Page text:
A popular post from August 2010
By Heather Moore
I recently turned in a manuscript to my publisher. Although I’m thrilled to have completed another manuscript, I’m thinking of the editing process with some trepidation.
Once you have a publishing contract, you might think the publisher has forgotten about you for awhile. “When will I get to work with my editor?” you might ask. Be careful what you wish for. Although I have been lucky enough so far to have editors who’ve allowed fair give-and-take throughout the editing process, the editing process continues to be daunting.
When I finish my manuscript, I send out the book to several alpha readers on my own. When I get their comments back, I go through my manuscript and revise. So by the time I turn in the manuscript to my publisher, I feel I’m well into the editing process. Yet, from the publisher’s perspective, it has only begun.
Steps of editing that you might face (or look forward to):
Phase 1: General evaluations from the readers who were hired by your publisher to see if your manuscript is marketable and fits the line-up of the publisher.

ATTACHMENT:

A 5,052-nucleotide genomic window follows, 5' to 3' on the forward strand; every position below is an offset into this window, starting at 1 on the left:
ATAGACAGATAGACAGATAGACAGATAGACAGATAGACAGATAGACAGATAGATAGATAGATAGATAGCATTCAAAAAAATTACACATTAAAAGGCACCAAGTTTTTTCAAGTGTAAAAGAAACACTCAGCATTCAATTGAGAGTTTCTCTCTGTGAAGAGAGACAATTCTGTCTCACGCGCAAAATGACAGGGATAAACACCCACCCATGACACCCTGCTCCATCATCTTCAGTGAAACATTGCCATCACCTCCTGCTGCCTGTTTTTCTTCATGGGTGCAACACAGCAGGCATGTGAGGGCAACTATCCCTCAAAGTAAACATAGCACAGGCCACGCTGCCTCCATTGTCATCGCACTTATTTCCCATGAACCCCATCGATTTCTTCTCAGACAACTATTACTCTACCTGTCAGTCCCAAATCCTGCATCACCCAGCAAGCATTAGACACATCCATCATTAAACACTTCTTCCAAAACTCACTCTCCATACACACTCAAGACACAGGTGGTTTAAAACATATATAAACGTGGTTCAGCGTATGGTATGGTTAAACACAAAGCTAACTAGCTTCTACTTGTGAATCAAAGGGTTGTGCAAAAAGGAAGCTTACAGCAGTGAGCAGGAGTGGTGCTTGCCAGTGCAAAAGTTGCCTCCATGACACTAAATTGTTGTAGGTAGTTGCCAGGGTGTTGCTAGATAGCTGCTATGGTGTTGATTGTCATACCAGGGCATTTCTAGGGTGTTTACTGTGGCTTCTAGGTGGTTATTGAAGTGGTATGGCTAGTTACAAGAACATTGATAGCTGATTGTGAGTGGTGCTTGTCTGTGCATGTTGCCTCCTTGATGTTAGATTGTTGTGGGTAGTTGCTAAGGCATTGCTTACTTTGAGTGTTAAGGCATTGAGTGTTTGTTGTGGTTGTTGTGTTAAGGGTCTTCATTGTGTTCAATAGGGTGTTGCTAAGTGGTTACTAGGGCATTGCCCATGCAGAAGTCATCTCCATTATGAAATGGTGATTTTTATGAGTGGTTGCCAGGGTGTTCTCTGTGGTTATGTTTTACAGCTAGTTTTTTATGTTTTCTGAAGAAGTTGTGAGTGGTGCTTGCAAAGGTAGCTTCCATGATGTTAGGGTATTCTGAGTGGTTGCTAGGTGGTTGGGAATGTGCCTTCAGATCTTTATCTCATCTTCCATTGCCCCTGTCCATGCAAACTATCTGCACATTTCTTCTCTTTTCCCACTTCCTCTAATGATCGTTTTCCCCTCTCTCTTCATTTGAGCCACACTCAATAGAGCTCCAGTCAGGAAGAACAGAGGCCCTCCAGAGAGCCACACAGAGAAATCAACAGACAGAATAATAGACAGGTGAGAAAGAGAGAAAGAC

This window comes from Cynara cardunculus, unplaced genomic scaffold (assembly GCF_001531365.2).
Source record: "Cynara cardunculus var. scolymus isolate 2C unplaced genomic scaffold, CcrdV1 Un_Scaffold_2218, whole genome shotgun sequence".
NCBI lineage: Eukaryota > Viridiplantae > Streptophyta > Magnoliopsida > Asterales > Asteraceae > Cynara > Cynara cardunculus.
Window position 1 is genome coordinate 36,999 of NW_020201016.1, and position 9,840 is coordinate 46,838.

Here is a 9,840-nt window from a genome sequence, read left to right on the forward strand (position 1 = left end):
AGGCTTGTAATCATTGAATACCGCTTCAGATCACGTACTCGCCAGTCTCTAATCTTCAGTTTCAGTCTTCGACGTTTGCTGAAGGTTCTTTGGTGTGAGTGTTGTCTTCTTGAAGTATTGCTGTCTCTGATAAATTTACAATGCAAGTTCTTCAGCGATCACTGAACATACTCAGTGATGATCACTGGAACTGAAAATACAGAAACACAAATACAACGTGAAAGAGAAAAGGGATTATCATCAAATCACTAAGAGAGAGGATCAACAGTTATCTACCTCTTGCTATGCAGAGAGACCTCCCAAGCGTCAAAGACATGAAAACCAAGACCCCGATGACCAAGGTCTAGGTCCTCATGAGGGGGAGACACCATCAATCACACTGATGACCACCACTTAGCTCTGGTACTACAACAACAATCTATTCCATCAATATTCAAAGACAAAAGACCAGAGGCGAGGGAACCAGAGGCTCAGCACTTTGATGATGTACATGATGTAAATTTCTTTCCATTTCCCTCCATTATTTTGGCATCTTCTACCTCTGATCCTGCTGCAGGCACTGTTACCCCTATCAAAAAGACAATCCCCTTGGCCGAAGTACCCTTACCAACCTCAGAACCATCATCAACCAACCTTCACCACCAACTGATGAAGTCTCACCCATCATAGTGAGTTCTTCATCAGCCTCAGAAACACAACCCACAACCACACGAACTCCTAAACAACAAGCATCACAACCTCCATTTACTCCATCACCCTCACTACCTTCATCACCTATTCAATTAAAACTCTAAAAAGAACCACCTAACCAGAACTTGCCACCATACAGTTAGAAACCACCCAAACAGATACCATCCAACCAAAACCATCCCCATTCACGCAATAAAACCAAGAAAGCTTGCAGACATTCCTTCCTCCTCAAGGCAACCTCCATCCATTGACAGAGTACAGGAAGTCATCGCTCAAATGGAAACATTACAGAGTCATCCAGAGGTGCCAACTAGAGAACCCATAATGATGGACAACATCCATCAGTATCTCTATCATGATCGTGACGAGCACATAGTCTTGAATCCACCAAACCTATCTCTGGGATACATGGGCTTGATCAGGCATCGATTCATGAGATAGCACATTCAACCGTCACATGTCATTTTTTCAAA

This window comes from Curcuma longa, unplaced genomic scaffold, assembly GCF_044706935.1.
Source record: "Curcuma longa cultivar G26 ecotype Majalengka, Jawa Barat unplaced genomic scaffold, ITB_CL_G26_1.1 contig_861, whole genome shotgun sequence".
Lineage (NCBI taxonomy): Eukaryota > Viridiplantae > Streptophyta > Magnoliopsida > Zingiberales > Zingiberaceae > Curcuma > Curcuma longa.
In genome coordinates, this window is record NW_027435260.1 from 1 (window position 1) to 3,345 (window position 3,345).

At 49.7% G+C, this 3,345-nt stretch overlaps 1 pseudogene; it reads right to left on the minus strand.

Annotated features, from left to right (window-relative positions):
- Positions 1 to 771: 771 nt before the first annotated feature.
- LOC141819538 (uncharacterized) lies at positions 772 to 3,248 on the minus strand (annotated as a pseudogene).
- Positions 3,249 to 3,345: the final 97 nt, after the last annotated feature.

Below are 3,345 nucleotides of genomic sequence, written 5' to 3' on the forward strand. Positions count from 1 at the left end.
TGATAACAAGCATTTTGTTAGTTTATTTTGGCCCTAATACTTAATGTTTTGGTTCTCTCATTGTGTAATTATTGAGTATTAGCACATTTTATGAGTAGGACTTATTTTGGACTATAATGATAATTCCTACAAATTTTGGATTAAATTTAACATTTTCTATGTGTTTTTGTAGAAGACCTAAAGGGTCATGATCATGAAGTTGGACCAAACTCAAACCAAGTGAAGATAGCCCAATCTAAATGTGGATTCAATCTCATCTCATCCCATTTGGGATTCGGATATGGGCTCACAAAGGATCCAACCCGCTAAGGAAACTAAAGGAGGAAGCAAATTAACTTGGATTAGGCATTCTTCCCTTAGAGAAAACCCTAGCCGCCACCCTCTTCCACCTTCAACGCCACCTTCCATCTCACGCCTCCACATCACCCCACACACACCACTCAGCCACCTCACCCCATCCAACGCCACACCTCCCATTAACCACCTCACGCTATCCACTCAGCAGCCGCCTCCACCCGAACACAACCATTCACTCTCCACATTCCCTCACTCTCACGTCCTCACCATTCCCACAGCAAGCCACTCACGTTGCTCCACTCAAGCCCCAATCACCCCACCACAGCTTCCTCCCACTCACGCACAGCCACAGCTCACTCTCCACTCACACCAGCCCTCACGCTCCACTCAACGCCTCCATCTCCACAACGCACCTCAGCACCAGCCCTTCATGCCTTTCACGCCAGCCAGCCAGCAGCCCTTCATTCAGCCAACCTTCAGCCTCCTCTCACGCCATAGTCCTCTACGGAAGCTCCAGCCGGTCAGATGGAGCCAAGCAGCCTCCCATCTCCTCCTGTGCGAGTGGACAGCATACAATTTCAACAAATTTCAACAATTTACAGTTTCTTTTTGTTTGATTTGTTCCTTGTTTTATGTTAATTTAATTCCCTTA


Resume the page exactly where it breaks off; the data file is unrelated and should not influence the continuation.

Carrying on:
Your Job: Revise according to suggestions and resubmit
Phase 2: Your assigned editor will read through book and make general comments. Sometimes this might come back very detailed or more overall plot/character/etc. issues.
Your Job: Revise, discuss, revise again, with editor
Phase 3: After both you and the editor are pleased with the book, the manuscript moves onto the copy editing stage (or line editing). My publisher uses two different copy editors for this stage
Your Job: Review copy edit, approve changes, or revise accordingly. This stage is really the last chance to change anything in your manuscript.
Phase 4: Proofreading. Once the copyedits are finalized, the manuscript is transposed into book layout form. Also called the galley stage or the typeset version. My publisher uses two proofreaders to check formatting and look for typos or other errors.
Your Job: Some writers leave it up to the proofreader, but I like to print out a hard copy and, yes, painstakingly read through it again. During this stage it’s very hard to change more than a word or two since a sentence addition or deletion often changes the layout of the page and/or chapter.
The good news is that with all of these stages of editing, your book will get much stronger, much tighter, and become something to be proud of.